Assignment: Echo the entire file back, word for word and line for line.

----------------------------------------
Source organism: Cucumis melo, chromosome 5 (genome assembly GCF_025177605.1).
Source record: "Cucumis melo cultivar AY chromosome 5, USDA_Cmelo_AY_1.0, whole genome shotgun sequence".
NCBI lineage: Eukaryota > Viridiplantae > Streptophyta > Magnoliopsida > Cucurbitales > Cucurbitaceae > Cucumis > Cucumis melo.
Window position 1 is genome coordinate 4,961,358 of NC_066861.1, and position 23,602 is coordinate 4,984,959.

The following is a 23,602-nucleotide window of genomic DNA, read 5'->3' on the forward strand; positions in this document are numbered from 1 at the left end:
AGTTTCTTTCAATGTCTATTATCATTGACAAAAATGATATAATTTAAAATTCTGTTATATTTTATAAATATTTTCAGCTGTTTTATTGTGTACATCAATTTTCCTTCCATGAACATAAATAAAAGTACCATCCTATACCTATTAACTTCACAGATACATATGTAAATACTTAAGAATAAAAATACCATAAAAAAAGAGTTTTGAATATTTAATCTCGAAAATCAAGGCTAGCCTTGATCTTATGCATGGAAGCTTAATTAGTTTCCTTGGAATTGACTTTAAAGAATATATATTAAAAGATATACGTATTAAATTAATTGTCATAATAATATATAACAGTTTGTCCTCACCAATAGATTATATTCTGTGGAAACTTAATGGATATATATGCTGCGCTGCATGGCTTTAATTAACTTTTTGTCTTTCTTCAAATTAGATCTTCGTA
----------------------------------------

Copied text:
Source organism: Cucumis melo, chromosome 5 (genome assembly GCF_025177605.1).
Source record: "Cucumis melo cultivar AY chromosome 5, USDA_Cmelo_AY_1.0, whole genome shotgun sequence".
NCBI lineage: Eukaryota > Viridiplantae > Streptophyta > Magnoliopsida > Cucurbitales > Cucurbitaceae > Cucumis > Cucumis melo.
Window position 1 is genome coordinate 4,961,358 of NC_066861.1, and position 23,602 is coordinate 4,984,959.

The following is a 23,602-nucleotide window of genomic DNA, read 5'->3' on the forward strand; positions in this document are numbered from 1 at the left end:
AGTTTCTTTCAATGTCTATTATCATTGACAAAAATGATATAATTTAAAATTCTGTTATATTTTATAAATATTTTCAGCTGTTTTATTGTGTACATCAATTTTCCTTCCATGAACATAAATAAAAGTACCATCCTATACCTATTAACTTCACAGATACATATGTAAATACTTAAGAATAAAAATACCATAAAAAAAGAGTTTTGAATATTTAATCTCGAAAATCAAGGCTAGCCTTGATCTTATGCATGGAAGCTTAATTAGTTTCCTTGGAATTGACTTTAAAGAATATATATTAAAAGATATACGTATTAAATTAATTGTCATAATAATATATAACAGTTTGTCCTCACCAATAGATTATATTCTGTGGAAACTTAATGGATATATATGCTGCGCTGCATGGCTTTAATTAACTTTTTGTCTTTCTTCAAATTAGATCTTCGTA